As for the Jag’s diesel engine, there are minor deficiencies when it comes to picking up revs (the cut-out speed is a modest 4,900 rpm), an inherent harshness which prevails throughout the entire rev spectrum, and relatively rough working noises. This unit is not refined, but at least Jaguar had the courtesy to mate it to a long-legged nine-speed automatic, which is a real relief on the freeway. But the E-Pace’s biggest dynamic handicap isn’t the drivetrain but rather its hefty weight. The 180D AWD tips the scales at roughly 4,063 pounds. The XC40 is some 220 pounds lighter, while the X2 is trimmer and slimmer still at just south of 3,700 pounds.
In the Volvo, it’s the Geartronic eight-speed automatic which makes us frown with disapproval. The absence of shift paddles is no big deal, but why do you have to hit the gearstick twice to set this car in motion? Answer: because the black box considers neutral to be an independent ratio you must deal with however briefly on the way to drive or reverse. Even more disconcerting are the time-consuming upshifts and mushy kickdown action. Although selecting sport mode speeds up the stroke rate, it does precious little to improve the sluggish ramp performance, a drawback the XC40 shares with its contenders. Like the E-Pace, the Volvo permits some mid-range turbo lag which is more irritating than annoying.
Although perfectly capable of leaving the beaten track and embarking on junior grade adventure trails, these three are in reality too precious for such detours. You see, the shiny wheels cost a small fortune, the protective undertrays are of purely cosmetic nature, and the very first close-range mulberry bush is bound to leave nasty scratch marks on the glossy paint. No, the stages this cast performs best on are little-trafficked roads garnished with a few dozen interesting corners and a wide variety of surfaces from rutted and weather-beaten to polished and fast.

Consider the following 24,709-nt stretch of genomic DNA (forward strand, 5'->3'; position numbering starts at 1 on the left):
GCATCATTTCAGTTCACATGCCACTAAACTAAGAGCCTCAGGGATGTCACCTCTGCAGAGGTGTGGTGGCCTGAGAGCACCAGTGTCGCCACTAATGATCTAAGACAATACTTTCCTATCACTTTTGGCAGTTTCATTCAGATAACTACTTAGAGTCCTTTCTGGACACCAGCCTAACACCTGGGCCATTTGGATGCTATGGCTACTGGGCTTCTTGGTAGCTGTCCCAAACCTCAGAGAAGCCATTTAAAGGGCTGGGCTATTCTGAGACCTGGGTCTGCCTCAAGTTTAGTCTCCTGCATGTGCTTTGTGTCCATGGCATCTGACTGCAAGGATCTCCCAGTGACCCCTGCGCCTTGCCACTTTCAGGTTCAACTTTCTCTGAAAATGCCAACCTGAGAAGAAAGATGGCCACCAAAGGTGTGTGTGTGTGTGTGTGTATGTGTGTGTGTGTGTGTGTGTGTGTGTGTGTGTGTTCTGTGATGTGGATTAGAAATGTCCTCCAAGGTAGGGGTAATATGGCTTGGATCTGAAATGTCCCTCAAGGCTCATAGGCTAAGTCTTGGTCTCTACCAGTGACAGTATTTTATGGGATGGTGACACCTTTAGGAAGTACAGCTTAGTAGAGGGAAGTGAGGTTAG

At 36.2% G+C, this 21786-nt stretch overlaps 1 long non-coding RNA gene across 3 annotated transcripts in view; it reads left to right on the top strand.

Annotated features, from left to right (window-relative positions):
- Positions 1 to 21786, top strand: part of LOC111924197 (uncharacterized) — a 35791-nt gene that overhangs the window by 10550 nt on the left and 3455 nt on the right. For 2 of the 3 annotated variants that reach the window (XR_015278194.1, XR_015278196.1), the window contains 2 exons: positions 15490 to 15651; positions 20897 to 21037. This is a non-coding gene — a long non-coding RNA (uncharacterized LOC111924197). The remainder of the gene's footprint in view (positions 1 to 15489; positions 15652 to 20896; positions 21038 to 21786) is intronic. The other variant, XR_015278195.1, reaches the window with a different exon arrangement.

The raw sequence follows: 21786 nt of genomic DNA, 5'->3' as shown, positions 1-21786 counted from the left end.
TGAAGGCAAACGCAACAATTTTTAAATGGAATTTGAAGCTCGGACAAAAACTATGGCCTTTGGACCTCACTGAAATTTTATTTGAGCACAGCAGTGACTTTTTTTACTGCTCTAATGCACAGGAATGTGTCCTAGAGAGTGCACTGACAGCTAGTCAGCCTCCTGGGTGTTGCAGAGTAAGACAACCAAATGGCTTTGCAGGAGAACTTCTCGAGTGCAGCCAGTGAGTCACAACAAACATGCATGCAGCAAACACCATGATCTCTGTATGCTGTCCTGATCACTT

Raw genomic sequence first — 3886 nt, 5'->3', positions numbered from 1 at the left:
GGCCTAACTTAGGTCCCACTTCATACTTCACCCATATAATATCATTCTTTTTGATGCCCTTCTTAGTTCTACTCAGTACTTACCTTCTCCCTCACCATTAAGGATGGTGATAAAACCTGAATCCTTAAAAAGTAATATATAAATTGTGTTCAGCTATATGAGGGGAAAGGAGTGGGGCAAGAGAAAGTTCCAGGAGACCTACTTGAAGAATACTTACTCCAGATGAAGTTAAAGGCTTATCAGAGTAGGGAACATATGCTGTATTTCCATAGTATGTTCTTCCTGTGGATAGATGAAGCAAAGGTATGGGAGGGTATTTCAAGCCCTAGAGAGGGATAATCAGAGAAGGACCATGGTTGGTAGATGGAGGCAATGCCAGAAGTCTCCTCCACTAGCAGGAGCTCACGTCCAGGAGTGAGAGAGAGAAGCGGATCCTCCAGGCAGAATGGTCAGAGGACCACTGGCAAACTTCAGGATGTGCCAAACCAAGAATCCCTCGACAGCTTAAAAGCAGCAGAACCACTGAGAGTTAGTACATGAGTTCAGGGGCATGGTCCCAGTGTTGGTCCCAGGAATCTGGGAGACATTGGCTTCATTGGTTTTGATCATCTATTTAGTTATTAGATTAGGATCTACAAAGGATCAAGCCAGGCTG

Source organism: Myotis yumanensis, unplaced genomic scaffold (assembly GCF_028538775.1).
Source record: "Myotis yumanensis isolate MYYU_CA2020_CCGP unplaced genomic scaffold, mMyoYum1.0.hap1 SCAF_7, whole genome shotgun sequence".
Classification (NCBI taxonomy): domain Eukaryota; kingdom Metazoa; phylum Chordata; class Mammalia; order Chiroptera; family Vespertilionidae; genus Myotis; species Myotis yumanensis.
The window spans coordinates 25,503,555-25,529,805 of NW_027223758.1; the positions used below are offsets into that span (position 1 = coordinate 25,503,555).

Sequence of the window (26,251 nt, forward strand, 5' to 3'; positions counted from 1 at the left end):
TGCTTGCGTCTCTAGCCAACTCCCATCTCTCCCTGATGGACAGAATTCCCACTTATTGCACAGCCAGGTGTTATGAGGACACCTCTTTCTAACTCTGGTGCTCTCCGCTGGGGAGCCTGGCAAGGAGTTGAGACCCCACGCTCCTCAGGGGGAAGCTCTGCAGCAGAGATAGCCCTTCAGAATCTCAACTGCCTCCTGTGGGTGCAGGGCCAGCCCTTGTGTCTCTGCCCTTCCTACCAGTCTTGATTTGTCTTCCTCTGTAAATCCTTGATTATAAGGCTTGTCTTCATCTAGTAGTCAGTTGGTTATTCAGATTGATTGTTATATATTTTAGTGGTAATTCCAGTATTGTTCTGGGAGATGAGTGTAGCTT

The B8 between Deggendorf and the Czech border is a wide-open playground, and here the XC40, E-Pace, and X2 stay much closer together than on the autobahn. Despite low-grip 17-inch winter tires, the BMW still edges the others thanks to enhanced cornering grip and confidence-inspiring steering feedback all the way to the limit. The sole serious flaw of the X2 is the unsettled ride, which can be downright harsh on broken pavement. Even in Comfort mode, the restless M sport suspension is an issue on all but the smoothest tarmac.
In this particular environment and against strong opposition, it’s the Jag that clinches the fine ride award. Unexpected, Yes. Undeserved, No. True, the E-Pace hates corrugations and dislikes manhole covers. Shod with 235/60 18-inch mud and snow tires, however, spring travel suffices to wade through potholes, damper action copes well with the wavy stuff, and the entire suspension setup feels more homogenous than the chassis of the Range Rover Evoque we brought along as a reference vehicle. Even though brake dive and body roll can be an issue when you start letting it all hang out, the E-Pace’s lateral, longitudinal, and horizontal movements are at peace with each other. The gap between Jaguar and BMW is—surprise, surprise—filled by the Volvo. The only entrant equipped with XXL 19-inch winter season tires, the Swede feels stiffer sprung, tauter damped, and more stilted and upright than the Brit. The low-speed ride isn’t as brittle as you might expect, and longer undulations are taken care of with aplomb. Successive transverse irritations are not appreciated across the board here.